The greenhouse environment can quickly become too hot for
healthy plant production even in the winter.
During the summer months extra cooling beyond what fan ventilation can
provide may be necessary. In a previous blog
and High Tunnel Cooling: Shading, the use of shade was discussed as an
additional cooling measure during warm weather. Evaporative cooling is another tool that can
be used to reduce greenhouse temperatures.
A "fan and pad" system uses exhaust fans to pull air through evaporative
cooling pads. This technique utilizes the cooling effect produced when water
evaporates and cools the air as it is pulled through the pad.
Cooling pads cool by creating large amounts of surface area that are exposed to air
being drawn into the greenhouse by exhaust fans. This large surface area allows for quick
evaporation. Common pad materials include cellulosic materials or aspen fiber pads. Cellulosic pad materials are the preferred choice by most growers as they last longer than aspen pads.
Evaporative cooling becomes more efficient as the relative humidity drops.
In Alabama we have exceptionally high humidity, especially along the
Gulf Coast. The ability to cool with evaporative cooling can be estimated by
taking the difference between wet and dry bulb temperatures. This difference is the Wet Bulb Depression (WBD). WBD represents how much the air can be cooled
through evaporative cooling. As humidity increases, the gap between wet and
dry bulb temperature decreases resulting in less efficient cooling.
Because of the high humidity in
Alabama the ability to cool with evaporative cooling is somewhat limited, but
may be significant depending on the situation.
Table 1. Summarizes WBD in one of the most humid areas of our state,
Mobile, AL. WBD was calculated for what
was considered the warmest time of day (11:00 AM to 3:00 PM). The data suggest that during 64% of the hours,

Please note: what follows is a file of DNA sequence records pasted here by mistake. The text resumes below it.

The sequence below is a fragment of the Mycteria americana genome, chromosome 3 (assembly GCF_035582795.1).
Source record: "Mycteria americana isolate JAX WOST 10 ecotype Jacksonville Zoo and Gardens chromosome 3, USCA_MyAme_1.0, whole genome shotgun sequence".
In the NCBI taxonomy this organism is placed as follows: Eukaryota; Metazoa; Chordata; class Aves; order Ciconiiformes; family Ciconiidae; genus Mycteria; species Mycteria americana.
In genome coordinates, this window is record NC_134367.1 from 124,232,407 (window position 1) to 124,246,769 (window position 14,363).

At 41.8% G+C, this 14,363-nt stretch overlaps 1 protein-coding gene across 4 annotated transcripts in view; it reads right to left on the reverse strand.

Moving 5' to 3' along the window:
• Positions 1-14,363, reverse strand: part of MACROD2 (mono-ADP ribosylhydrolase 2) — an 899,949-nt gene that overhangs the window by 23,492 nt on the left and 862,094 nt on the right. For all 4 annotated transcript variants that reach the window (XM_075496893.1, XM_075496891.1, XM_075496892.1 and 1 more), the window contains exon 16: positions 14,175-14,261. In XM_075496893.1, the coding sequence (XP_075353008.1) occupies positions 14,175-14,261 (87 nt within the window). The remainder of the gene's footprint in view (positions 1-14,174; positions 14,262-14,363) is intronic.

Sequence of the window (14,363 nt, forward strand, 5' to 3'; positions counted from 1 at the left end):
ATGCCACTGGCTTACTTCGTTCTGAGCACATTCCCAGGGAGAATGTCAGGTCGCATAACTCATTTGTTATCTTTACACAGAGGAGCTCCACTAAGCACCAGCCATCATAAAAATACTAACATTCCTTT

intake air temperature could be reduced by over 5°F during July, 2014. The reduction in air temperature only occurs
around the exhaust side of the cooling pad.
Even in a well-designed greenhouse, air can easily pick up over 8-9 F° as it
passes through the greenhouse. Cooling pads are not going to be able to
achieve 100% efficiency. For a
freestanding 30 x 96 ft. greenhouse, cooling pad equipment cost can be anywhere
from $1800-$2000. Depending on your
situation, the cooling capacity of a fan and pad system may or may not be
significant enough to justify that level of investment.
Fan and pad systems need to be
sized appropriately to achieve the maximum cooling efficiency. When a fan and pad system can not be justified,
in some situations passive ventilation with open sided greenhouses may provide
adequate cooling for a given crop without using any energy. In the case where biosecurity or insect exclusion is a priority a closed greenhouse with a fan and pad system may be
necessary. Greenhouse lettuce growers in
Baldwin County have had great success with cooling pads in combination with reflective
shade cloths. Floriculture growers
throughout Alabama have also had great success with passively ventilated
Cooling pads require regular
maintenance to insure they remain efficient.
Algae and mineral build up can reduce air movement and lower efficiency. Consult with the cooling pad manufacturer before applying any chemicals, as some can reduce the life expectancy of pad materials. The following links may provide some useful information for cooling pad care:
Kuul-pad approved chemicals
Handling mineral deposits
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